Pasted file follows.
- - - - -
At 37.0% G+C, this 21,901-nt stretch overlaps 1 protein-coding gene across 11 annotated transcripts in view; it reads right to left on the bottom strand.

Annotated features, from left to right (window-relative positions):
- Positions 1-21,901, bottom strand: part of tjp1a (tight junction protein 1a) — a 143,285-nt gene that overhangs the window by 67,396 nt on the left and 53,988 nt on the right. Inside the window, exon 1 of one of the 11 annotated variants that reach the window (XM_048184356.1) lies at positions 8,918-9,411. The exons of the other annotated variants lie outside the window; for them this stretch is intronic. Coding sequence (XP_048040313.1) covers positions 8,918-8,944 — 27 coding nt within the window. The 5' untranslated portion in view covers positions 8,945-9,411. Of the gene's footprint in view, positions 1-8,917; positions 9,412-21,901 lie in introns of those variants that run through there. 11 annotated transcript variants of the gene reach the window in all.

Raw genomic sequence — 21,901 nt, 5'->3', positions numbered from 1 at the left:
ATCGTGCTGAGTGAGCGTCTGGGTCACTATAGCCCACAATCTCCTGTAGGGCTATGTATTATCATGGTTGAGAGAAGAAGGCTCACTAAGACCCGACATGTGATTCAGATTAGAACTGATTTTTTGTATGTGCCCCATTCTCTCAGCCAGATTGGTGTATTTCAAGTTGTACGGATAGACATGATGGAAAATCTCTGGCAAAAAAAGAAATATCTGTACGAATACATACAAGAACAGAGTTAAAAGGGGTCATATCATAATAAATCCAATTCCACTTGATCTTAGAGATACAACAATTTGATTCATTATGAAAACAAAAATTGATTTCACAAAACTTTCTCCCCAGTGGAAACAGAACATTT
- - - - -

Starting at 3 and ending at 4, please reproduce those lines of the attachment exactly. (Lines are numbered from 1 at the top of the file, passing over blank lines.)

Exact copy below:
- Positions 1-21,901, bottom strand: part of tjp1a (tight junction protein 1a) — a 143,285-nt gene that overhangs the window by 67,396 nt on the left and 53,988 nt on the right. Inside the window, exon 1 of one of the 11 annotated variants that reach the window (XM_048184356.1) lies at positions 8,918-9,411. The exons of the other annotated variants lie outside the window; for them this stretch is intronic. Coding sequence (XP_048040313.1) covers positions 8,918-8,944 — 27 coding nt within the window. The 5' untranslated portion in view covers positions 8,945-9,411. Of the gene's footprint in view, positions 1-8,917; positions 9,412-21,901 lie in introns of those variants that run through there. 11 annotated transcript variants of the gene reach the window in all.

Raw genomic sequence — 21,901 nt, 5'->3', positions numbered from 1 at the left: